Today InvestigateWest Executive Director Rita Hibbard and I had the great pleasure of talking with Alan Durning, executive director of the Sightline Institute, a Seattle-based think tank aimed at creating a sustainable society in Cascadia.
As a newbie in the surprisingly complicated world of non-profits, and one who had done very little fundraising before we started InvestigateWest a few months ago, I was relieved to hear that Durning had no experience raising funds when he launched Sightline in the early 1990s. He just had a good idea. And so do we.
With Communications Director Nate Kommers, Durning gave us an overview of how he built Sightline, which originally was called Northwest Environment Watch. It’s a group I’ve appreciated as a reporter because, while they are advocates for doing the right thing by Mother Earth, they are also driven by facts and data. It’s how they look at the world. And unlike some enviros, they understand that for a policy to succeed, it has to work for people, too.
Sightline’s done some groundbreaking work, particularly their Cascadia Scorecard (“measuring what matters”) and in revamping the old Tidepool.org daily enviro news summary into Sightline Daily (“news that matters.”) Their “Daily Score” blog is also worth checking out. (Today’s offering: “Mapping 7 deadly sins, and 2 virtues.”)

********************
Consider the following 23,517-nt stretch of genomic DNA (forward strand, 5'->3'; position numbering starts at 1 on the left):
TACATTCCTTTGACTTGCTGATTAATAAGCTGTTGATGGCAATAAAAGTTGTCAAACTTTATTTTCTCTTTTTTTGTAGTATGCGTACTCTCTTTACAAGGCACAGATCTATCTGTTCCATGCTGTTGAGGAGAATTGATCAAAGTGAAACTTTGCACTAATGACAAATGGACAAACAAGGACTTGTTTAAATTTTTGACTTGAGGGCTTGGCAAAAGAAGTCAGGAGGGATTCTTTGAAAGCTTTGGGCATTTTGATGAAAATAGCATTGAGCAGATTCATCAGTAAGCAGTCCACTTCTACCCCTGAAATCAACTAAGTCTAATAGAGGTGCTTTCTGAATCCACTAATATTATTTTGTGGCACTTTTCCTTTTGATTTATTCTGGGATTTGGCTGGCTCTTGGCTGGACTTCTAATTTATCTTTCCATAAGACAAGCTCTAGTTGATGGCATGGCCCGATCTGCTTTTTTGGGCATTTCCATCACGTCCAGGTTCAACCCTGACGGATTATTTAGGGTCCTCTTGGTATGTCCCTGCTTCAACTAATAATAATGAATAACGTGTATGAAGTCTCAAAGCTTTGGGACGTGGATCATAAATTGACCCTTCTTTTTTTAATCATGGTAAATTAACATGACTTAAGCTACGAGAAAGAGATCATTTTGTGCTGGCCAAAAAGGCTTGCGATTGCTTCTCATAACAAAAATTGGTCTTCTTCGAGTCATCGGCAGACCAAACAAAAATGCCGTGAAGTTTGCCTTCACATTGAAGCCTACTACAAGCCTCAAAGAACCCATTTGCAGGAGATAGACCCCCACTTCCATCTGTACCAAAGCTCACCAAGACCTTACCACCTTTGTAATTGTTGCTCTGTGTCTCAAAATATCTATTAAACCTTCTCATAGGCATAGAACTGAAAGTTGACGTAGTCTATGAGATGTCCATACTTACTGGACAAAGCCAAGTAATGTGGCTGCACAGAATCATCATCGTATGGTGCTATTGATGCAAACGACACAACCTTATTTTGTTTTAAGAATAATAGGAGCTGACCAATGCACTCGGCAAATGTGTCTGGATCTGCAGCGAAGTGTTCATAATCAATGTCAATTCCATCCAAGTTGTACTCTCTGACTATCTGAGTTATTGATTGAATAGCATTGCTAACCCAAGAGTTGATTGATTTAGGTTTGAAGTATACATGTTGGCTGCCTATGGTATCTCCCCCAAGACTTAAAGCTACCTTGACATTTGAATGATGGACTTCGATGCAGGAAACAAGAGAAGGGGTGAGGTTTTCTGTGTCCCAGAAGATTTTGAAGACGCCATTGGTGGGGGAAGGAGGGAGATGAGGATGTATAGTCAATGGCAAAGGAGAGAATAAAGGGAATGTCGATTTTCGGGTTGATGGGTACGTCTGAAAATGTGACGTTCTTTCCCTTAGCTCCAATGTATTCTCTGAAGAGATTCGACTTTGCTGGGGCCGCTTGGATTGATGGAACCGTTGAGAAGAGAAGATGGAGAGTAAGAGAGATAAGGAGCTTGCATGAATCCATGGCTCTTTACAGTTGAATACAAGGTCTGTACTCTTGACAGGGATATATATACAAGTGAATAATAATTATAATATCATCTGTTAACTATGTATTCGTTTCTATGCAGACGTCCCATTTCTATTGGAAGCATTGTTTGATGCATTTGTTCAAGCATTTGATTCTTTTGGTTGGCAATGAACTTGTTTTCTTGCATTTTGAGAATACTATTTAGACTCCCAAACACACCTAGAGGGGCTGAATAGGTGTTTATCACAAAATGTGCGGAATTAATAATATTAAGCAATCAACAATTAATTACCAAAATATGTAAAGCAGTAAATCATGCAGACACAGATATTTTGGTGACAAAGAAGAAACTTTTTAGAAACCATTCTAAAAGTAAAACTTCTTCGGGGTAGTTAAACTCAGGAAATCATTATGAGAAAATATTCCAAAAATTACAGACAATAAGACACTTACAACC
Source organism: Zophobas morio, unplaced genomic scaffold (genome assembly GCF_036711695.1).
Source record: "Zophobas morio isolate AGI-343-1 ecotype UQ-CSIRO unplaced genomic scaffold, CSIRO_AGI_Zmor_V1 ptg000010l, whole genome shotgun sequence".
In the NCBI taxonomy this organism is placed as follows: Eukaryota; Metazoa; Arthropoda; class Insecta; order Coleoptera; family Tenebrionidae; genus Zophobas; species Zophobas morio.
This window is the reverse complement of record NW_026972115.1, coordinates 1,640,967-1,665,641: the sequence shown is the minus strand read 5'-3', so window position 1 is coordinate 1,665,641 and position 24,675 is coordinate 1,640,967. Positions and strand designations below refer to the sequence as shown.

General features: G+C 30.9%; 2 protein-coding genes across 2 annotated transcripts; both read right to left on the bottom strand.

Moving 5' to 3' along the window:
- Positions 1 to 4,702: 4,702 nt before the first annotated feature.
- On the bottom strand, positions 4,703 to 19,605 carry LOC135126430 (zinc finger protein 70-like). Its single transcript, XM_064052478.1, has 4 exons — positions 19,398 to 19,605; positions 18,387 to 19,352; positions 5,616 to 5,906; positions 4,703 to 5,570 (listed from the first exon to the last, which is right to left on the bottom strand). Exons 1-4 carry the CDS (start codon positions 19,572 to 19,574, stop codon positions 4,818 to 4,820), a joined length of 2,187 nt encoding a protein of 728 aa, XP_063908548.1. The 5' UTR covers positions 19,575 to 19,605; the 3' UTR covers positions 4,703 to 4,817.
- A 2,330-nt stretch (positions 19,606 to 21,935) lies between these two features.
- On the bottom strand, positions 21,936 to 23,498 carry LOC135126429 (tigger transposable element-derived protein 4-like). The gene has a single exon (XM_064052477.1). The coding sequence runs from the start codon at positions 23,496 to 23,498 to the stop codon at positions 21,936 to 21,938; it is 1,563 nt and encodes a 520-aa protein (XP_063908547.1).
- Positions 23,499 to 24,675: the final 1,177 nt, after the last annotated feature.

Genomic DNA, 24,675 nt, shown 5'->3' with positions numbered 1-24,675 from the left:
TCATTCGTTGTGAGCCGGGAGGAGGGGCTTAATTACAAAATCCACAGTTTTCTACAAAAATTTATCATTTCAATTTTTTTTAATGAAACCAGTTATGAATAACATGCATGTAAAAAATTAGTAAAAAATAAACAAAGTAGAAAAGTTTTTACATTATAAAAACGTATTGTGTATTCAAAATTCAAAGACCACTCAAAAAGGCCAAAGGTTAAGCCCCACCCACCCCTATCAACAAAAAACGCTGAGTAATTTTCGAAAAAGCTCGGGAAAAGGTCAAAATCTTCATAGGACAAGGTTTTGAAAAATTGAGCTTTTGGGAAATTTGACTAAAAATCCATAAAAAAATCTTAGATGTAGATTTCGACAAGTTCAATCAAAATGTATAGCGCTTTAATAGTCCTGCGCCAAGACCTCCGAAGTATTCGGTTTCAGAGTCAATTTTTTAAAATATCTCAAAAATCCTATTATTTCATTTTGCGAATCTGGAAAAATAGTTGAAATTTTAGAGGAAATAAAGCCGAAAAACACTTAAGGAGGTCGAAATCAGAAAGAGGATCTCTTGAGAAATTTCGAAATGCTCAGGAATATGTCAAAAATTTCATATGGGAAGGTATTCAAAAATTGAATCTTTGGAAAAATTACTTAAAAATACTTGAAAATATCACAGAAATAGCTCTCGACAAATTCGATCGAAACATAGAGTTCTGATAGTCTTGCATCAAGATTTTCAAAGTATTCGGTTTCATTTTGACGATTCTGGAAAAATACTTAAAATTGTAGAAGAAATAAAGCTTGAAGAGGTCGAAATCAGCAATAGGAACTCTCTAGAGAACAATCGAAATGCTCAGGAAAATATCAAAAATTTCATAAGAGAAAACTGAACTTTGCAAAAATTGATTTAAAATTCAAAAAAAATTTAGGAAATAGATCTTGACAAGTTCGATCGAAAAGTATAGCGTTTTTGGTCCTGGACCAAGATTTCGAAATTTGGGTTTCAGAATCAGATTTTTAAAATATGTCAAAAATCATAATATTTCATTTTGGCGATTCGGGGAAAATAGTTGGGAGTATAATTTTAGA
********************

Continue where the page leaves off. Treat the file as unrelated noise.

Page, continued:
We talked about how Durning built the group from two people with no dough into a 15-person organization with a $1.3 million annual budget. He was gracious in offering us advice, for which we are grateful, about how we can start to make our own venture sustainable.
I loved how, after we talked about fundraising and getting your message right and communicating your vision to the public, Durning stopped and said that, actually, the best advice he could offer was this:
The most important thing is to do really good work that gets results.
Yes! InvestigateWest’s staff has always done that as journalists, and we intend to keep that as we build InvestigateWest into a nonprofit news agency that produces change-making journalism.
— Robert McClure